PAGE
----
Though there is little evidence that he actually said it, Saint Francis is traditionally credited with uttering the expression, “Preach the gospel at all times, if necessary use words.” Regardless of its spurious citation, the oft quoted expression suggests that there are two dimensions in which Christians live; the world of words and the world of deeds. Not only is this a false claim but it is dangerous with regard to the way that we as Christians see our lives within the world. Our language is remarkably important because language is the economy of imagination and gives us a way to express what we are thinking, feeling, and experiencing. To erect a neatly perforated dichotomy between what we proclaim and what we perform is to undermine the inextricably wholistic nature of our faith.
In the Genesis account of creation we see God’s creative power working through His “saying” something (“let there be light”) as well as His “doing” something (“the Lord formed the man out of the dust”). Communication and Action are both beautifully tied to creation here, and not only that but to the origins of our narrative. It could be said that in beginning God began to tell a story and paint a picture. So as we speak to the world, through both word and deed, it could be said that what we are doing is attempting to tell people that the story of their life can be restored, rewritten, and re-worked. This is the hope that Christ brought to the world, and the hope that He commissioned His followers to share after His departure.
I fear that in some realms of the Evangelical church there has been a dumbing down that has been soaking through the fabric of our communities. It almost seems as if many in the church are satisfied to either remain ignorant of anything that is theologically dense (saying that there isn’t really any practical use for that stuff) or to simply be satisfied with anything that is sort of encouraging or that makes them feel better for the moment (never mind how they “feel” in 3 hours or 3 days). As far as I understand the essence of our faith we can neither work enough to replace our confession nor speak enough to exempt us from walking out our words. I can’t help but wonder if there was a memo that I failed to get that went out to Western Christianity stating that a life lived in pursuit of Jesus wouldn’t really be all that hard.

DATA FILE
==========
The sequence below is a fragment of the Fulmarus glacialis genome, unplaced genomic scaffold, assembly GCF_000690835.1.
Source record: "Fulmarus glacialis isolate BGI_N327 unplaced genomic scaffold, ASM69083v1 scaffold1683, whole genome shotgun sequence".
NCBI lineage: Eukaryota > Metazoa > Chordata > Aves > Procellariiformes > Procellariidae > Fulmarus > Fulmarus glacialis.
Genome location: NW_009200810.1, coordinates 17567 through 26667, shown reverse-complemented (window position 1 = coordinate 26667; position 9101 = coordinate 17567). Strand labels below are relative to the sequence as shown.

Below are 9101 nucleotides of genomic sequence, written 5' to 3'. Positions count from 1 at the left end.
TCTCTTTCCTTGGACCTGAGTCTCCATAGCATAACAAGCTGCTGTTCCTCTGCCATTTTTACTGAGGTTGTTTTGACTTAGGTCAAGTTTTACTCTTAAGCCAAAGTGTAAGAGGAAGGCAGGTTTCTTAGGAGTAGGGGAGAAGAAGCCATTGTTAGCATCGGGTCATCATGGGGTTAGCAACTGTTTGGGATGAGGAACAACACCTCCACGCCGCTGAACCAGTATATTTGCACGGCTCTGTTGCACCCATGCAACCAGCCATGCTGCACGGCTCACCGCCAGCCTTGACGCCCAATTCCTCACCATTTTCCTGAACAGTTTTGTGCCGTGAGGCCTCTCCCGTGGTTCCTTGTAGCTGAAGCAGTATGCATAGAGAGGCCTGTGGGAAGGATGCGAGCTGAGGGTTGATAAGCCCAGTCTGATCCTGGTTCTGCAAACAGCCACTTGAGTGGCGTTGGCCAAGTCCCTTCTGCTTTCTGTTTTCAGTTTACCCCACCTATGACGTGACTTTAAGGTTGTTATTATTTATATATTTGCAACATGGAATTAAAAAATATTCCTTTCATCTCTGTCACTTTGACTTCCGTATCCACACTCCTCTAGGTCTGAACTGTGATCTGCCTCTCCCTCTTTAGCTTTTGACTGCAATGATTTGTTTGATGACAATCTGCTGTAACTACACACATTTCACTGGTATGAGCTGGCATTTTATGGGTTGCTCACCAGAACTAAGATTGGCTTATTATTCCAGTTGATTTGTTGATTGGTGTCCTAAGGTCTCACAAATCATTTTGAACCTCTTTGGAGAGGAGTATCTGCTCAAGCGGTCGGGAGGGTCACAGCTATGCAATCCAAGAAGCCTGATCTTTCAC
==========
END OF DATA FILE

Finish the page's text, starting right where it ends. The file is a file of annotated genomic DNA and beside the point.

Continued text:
Christianity cannot be adequately expressed in clever quotes like the one that is attributed to St Francis above. The life that Jesus presents to us in the Gospels is more perplexing than simplifying, more strenuous than laid back, and more intentional than accidental. It matters what words and ideas we connect with the Christian life just like it matters what actions and reactions we carry out. There can be no reducing of Christianity into some blissful simplicity, for at the lowest common denominator of authentic faith stands Jesus; the same Jesus who wasn’t going to the feast and then was, who wasn’t going to get involved and then made the best wine, who offered His followers something special and then highlighted the homeless, pillowless existence of His people. The words Jesus taught and spoke were just as important as the things He did; and both His words and deeds were hard to understand and can be even harder to emulate.
We ought not think that we can de-tangle the many fibers of discipleship and conveniently select some while brushing others to the side. We either walk away empty handed or we take the whole ball of mess and confusion and beauty and glory and pour our lives into it to the last drop. It is important that we wrestle with hard verses and complex theological topics while we give of our lives to the marginalized and offer our time to the community of faith. And though all of this is not easy, it’s good. And while it requires much of us, it gives back more.
So next time you go to preach the Gospel, use words, use deeds. In fact, I challenge you to leverage every resource known to humanity and see if you still wind up shrugging your shoulders because it all falls short of the mystery, glory, and worthiness of the message of hope that Jesus has brought.